A native of Michigan, Rogers told the Farm Bureau group that she is not a career politician but has worked in education and business. She and her husband currently own and operate Juday Creek Golf Course in Granger, and they also run their own construction company, Nugent Builders. She has served as president of the National Golf Course Owners Assn. and the Indiana Builders Assn.

If elected, she promised to focus education funding, along with opioid prevention and workforce development.

Also endorsed by Indiana Farm Bureau is David Abbott, GOP candidate for state representative in District 82, which includes Benton Twp. in Elkhart County and parts of Noble, LaGrange, Whitley and Allen counties.

The Rome City resident and former Noble County commissioner has already served six months in the state Legislature. In April, Abbott was appointed to fill out the term of former State Rep. David Ober, who resigned to serve on the Indiana Utility Regulatory Commission.

Abbott said he believes in smaller, more efficient government. He is concerned about water quality and local government issues. He stated that farmers are being hurt economically by the tariffs and counter-tariffs, and believes state government should be ready to help farmers if the trade wars continue.

"I understand what Trump is trying to do, but the problem is this is going to cause a tremendous hardship on farmers as you well know," Abbott said. "So, I'm hoping to see this be resolved rather quickly. If not, we need to help the farmers in the meantime. If this goes on for any period of time, we need to do all we can to support all of you."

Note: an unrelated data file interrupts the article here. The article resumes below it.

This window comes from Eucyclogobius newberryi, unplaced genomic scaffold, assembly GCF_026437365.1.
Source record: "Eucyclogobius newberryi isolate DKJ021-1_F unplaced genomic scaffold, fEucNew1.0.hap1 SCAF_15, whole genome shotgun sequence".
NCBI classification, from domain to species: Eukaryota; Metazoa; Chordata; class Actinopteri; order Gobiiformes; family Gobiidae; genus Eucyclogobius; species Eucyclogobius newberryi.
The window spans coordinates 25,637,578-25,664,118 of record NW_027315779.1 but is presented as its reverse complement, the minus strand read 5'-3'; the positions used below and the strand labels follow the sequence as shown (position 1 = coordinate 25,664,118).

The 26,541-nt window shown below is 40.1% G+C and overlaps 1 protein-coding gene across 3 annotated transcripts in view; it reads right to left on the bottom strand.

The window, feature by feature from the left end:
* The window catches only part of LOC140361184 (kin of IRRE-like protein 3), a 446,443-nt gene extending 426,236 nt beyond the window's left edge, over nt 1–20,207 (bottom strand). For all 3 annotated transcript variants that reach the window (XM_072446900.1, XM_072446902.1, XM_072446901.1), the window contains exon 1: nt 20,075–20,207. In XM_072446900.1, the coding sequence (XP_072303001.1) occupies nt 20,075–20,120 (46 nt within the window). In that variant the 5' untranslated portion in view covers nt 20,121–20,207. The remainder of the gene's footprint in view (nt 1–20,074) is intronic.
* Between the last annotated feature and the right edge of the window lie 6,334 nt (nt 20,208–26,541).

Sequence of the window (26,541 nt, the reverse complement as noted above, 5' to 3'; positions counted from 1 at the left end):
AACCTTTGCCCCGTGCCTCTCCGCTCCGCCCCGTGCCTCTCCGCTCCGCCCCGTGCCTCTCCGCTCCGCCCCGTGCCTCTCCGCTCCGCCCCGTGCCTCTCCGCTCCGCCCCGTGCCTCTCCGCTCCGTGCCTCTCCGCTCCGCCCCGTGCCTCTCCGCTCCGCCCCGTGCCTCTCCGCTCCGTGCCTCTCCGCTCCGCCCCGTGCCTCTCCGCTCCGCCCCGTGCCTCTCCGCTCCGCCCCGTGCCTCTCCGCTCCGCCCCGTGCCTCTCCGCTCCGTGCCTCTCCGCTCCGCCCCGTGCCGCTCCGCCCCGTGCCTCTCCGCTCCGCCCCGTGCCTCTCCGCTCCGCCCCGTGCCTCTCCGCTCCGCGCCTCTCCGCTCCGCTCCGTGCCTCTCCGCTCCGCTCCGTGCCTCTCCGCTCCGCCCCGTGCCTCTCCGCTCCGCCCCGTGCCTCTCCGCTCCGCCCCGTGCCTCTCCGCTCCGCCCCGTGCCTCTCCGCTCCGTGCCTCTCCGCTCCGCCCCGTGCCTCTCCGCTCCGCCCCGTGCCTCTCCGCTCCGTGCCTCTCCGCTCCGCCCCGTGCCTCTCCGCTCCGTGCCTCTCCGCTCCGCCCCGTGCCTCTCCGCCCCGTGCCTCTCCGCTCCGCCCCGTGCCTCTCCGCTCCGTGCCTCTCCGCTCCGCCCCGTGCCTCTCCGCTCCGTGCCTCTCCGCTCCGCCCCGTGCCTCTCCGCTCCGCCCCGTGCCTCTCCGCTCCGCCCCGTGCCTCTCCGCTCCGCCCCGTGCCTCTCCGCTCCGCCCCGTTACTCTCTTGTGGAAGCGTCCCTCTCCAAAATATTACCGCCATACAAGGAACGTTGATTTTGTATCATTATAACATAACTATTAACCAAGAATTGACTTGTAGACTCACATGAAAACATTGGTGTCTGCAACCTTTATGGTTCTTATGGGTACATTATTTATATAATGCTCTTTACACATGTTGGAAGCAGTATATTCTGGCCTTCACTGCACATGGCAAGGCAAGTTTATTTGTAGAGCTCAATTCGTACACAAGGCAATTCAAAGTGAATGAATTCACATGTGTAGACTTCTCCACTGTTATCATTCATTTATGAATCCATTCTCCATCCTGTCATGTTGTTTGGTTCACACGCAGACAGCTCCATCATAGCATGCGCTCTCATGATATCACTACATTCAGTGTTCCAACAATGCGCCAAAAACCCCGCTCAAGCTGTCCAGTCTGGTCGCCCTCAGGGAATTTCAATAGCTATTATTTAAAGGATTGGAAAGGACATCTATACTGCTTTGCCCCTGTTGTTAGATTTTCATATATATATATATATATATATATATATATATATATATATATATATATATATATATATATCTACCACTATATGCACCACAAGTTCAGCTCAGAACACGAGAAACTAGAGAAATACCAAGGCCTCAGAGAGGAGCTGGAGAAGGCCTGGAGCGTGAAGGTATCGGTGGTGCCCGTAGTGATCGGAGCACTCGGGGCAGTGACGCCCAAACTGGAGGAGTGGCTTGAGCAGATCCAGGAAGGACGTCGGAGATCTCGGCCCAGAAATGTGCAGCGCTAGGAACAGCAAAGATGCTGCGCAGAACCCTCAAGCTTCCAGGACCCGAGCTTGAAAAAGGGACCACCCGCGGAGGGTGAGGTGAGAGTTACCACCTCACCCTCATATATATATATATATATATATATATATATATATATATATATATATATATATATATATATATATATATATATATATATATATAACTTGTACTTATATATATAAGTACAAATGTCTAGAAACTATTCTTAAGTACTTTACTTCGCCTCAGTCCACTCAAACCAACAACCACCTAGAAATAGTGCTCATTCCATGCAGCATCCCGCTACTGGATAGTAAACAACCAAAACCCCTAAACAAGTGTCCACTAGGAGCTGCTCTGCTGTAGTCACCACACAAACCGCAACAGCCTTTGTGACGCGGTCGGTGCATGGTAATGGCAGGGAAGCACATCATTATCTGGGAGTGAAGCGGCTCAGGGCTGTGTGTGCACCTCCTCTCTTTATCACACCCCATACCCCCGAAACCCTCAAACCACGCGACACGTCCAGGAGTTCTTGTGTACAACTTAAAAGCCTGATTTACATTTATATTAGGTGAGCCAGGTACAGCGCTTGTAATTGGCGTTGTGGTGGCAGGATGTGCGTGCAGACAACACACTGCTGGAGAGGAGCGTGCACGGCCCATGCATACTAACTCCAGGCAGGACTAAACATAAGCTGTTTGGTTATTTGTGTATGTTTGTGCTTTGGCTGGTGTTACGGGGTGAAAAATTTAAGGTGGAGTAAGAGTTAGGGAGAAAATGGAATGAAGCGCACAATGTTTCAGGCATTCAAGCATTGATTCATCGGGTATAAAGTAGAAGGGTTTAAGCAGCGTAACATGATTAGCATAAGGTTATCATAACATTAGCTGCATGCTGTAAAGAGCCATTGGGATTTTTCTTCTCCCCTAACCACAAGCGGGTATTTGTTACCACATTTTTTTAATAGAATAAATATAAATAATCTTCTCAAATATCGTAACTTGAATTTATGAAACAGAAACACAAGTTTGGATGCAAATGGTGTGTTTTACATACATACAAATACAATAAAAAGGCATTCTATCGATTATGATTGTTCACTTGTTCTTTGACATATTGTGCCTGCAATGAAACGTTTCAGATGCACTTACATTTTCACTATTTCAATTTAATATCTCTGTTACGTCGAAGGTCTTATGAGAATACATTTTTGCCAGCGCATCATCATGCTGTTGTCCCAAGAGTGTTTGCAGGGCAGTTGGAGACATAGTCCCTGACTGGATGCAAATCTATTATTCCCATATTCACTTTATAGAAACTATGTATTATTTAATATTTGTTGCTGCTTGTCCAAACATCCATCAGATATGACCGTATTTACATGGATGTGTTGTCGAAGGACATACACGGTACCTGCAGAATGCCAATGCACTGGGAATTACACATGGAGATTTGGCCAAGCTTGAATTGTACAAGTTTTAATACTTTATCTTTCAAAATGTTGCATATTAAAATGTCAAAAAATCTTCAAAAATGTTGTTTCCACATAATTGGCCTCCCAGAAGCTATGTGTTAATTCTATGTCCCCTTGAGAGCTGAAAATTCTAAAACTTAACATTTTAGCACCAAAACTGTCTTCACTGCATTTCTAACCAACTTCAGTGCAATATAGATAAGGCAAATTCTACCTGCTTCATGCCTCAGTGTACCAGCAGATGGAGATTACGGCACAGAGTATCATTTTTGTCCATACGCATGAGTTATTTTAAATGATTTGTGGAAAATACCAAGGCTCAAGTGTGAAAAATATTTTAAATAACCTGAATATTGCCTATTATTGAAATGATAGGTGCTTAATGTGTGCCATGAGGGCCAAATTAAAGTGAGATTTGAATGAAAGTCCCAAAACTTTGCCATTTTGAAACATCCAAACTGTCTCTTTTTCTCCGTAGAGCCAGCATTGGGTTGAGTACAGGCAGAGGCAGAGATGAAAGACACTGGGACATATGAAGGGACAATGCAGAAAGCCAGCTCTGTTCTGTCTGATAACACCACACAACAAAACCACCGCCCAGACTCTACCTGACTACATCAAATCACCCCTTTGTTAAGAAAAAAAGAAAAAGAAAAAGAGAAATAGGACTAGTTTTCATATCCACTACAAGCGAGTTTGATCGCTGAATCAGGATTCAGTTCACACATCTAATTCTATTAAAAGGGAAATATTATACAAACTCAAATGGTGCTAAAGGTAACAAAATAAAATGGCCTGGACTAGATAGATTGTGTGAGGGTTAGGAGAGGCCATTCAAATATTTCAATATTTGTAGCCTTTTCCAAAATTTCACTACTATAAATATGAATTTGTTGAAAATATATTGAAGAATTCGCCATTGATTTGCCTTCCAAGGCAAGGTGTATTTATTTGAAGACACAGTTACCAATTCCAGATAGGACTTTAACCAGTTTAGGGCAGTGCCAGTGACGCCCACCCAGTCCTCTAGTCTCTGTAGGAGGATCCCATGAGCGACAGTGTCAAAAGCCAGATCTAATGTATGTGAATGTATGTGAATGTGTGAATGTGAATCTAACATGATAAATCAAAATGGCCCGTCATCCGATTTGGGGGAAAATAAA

One option which state lawmakers are considering is legalizing industrial hemp as an alternative crop. Abbott served on a study committee that is looking at that option. He said industrial hemp is "on the table."

"If the federal government, through the farm bill, passes this, which I'm pretty much certain they will, then Indiana is probably going to follow suit," he said. "They've (lawmakers) already been tweaking the draft bill right now to legalize that. There's a million and one uses for hemp, and it's not smoking it."

At the end of the meeting, the Farm Bureau paused to remember the life of Bert Egging, who served as president of Elkhart County Farm Bureau for 22 years. He died unexpectedly on March 30.

Current president, Lynn Loucks, served as vice president under Egging, who was a lifetime grain and dairy farmer. Egging also was a 4-H leader and served on the Elkhart County 4-H Fair board.

"He was a big promoter of 4-H," Loucks said. "I was blessed to be at his side for all of those years. He was my best friend, and we all miss him."

In the annual officer election, Lynn Loucks was elected as president and Bill Kercher as vice president. Linda Moudy will serve as secretary/treasurer, and Andrea Badke will take over as county education and outreach coordinator.